# Given percent composition, find mass per litre of solution

brbrett

## Homework Statement

A 15% by mass solution has a density of 1.2 g/mL. What is the mass per liter concentration of this solution?
→ (a) 180 g/L (this is the answer, pretend you don't know)
(b) 150 g/L
(c) 125 g/L
(d) cannot be determined from this information

## Homework Equations

Density
Possibly percent composition

## The Attempt at a Solution

I don't know g/L.
D=m/v
I assume 15% of the solution is 15g (This is clearly not the case, or I wouldn't be here)
1.2=15/v
v=12.5mL
Convert mL to L
15g/0.0125mL
1200g/L <---Not even on the answer list, and sounds unreasonable anyway

Without straight telling me the answer, how does one approach a question such as this?

Homework Helper
Gold Member
It's not the best problem in my opinion because the solution has a mass of 1200 g per liter, and if you subtract out the material that was dissolved, you have presumably what is water (when you are given a solution and the material is unspecified, water is usually implied), that must have a density that is at least 1020 grams per liter, and the volume might even be slightly less than a liter. (Sometimes the dissolved material will add volume. When it is removed, the volume could decrease.) 15% by mass of 1200 grams is 180 grams. I guess it is also fair to assume that the solution is not a water solution. Anyway, to help you with your calculations, there are 1000 ml (milliliters) in a liter. To do a percentage, you divide by 100. e.g. for 15%, its fractional value is 15/100=0.15.

Last edited:
Staff Emeritus
Homework Helper

## Homework Statement

A 15% by mass solution has a density of 1.2 g/mL. What is the mass per liter concentration of this solution?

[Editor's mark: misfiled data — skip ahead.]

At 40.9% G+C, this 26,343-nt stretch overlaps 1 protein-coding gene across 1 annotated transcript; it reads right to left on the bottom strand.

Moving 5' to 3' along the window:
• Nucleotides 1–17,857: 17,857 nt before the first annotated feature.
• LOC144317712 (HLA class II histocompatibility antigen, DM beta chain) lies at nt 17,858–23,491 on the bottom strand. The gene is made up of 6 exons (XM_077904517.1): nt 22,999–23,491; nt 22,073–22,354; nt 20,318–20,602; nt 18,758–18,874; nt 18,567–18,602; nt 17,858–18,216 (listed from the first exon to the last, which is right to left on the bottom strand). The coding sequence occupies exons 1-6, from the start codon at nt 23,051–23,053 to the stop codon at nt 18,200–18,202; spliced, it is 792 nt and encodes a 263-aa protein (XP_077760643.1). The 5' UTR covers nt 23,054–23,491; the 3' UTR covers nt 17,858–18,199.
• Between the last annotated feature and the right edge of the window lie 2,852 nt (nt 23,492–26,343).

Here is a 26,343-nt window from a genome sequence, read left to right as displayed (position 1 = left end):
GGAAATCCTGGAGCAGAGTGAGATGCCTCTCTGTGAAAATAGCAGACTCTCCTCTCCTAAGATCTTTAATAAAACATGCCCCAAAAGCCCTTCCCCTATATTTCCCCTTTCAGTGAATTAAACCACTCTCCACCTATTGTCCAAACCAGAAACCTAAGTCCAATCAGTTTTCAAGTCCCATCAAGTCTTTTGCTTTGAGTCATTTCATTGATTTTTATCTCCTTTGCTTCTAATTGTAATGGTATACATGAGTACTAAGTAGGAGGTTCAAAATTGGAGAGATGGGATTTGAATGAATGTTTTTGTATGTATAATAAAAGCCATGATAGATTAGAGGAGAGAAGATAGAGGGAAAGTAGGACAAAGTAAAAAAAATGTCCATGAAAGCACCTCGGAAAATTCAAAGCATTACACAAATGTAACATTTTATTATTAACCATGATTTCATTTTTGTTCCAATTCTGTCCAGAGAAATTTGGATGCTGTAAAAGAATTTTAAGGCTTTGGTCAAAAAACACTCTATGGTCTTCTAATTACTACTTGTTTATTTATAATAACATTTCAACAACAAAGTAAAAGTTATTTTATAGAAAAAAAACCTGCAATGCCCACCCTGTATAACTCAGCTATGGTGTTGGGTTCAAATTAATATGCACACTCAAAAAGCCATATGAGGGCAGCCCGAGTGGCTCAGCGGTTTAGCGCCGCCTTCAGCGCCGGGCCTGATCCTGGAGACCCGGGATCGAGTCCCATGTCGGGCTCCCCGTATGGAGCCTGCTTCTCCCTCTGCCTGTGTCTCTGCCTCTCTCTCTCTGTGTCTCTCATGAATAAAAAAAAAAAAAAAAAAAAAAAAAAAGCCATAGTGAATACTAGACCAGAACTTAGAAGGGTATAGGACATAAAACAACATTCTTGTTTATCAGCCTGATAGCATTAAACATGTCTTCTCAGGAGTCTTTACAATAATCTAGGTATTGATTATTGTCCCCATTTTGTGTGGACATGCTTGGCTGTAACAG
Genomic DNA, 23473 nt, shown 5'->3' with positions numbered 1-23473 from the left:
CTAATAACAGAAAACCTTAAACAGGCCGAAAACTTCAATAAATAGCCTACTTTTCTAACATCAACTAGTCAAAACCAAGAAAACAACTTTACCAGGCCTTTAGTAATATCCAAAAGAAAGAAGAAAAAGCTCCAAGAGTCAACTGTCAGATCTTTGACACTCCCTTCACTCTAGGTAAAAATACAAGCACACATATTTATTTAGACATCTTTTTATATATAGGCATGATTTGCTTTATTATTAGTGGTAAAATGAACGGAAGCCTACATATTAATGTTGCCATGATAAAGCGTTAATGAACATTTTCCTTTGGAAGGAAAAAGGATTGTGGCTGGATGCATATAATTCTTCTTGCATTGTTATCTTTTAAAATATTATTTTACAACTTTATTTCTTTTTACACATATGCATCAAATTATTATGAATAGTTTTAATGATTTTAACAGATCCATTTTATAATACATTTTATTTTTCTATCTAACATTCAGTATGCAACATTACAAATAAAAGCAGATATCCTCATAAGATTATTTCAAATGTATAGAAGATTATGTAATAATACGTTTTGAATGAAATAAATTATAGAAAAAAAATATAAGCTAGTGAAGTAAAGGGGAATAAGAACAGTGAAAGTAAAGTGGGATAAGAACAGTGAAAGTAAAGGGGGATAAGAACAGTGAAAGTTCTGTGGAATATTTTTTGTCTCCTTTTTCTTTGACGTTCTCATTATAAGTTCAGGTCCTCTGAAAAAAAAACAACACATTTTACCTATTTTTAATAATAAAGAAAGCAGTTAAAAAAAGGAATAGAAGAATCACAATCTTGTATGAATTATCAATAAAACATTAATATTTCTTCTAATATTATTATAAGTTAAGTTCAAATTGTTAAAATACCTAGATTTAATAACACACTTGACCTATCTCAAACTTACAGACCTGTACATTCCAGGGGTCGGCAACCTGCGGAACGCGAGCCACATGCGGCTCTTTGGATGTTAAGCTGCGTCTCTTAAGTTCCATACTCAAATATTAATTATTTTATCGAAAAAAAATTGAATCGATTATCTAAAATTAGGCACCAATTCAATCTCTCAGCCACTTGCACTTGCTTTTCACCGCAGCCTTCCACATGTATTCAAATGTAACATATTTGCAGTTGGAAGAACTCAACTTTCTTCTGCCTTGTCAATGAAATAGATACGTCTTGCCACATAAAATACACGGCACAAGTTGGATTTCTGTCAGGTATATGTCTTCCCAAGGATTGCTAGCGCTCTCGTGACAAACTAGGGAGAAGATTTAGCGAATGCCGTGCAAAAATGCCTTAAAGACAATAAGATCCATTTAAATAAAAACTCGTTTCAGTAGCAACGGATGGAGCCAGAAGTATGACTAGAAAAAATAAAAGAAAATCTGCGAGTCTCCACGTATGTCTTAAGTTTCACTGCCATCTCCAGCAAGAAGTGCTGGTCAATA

→ (a) 180 g/L (this is the answer, pretend you don't know)
(b) 150 g/L
(c) 125 g/L
(d) cannot be determined from this information

## Homework Equations

Density
Possibly percent composition

## The Attempt at a Solution

I don't know g/L.
The problem statement clearly says the density of the solution is 1.2 g/mL. Don't you know that 1000 mL = 1 L?
D=m/v
I assume 15% of the solution is 15g (This is clearly not the case, or I wouldn't be here)
1.2=15/v
v=12.5mL
Convert mL to L
15g/0.0125mL
1200g/L <---Not even on the answer list, and sounds unreasonable anyway
This is the mass per liter of solution. It is not the mass concentration, however.
Without straight telling me the answer, how does one approach a question such as this?
X% mass concentration of a solution means that:

the mass concentration per liter = the mass of 1 liter of solution * X / 100

brbrett
Now that I think about it, my work above was kinda silly :p
Plugging into the equation, I get 180g/L from 1200x(15/100), which is the correct answer (which is just 15% of that number).
What is mass concentration exactly? Is it simply the the part of the solution we are looking at, which implies the rest of the solution is water/other substances?

Staff Emeritus
Homework Helper
Now that I think about it, my work above was kinda silly :p
Plugging into the equation, I get 180g/L from 1200x(15/100), which is the correct answer (which is just 15% of that number).
What is mass concentration exactly? Is it simply the the part of the solution we are looking at, which implies the rest of the solution is water/other substances?
Mass concentration is the amount of a substance dissolved in some sort of solute to make a solution. The solute can be water or any other liquid.

Concentration can be defined in several different ways:

https://en.wikipedia.org/wiki/Concentration

brbrett
Mentor
The mass concentration they are looking for is the mass of solute per liter of solution.

brbrett
Got it. Unfortunately I only get to use Molarity in my current year of chemistry, so it's good that I now know what mass concentration is. Thanks for the help!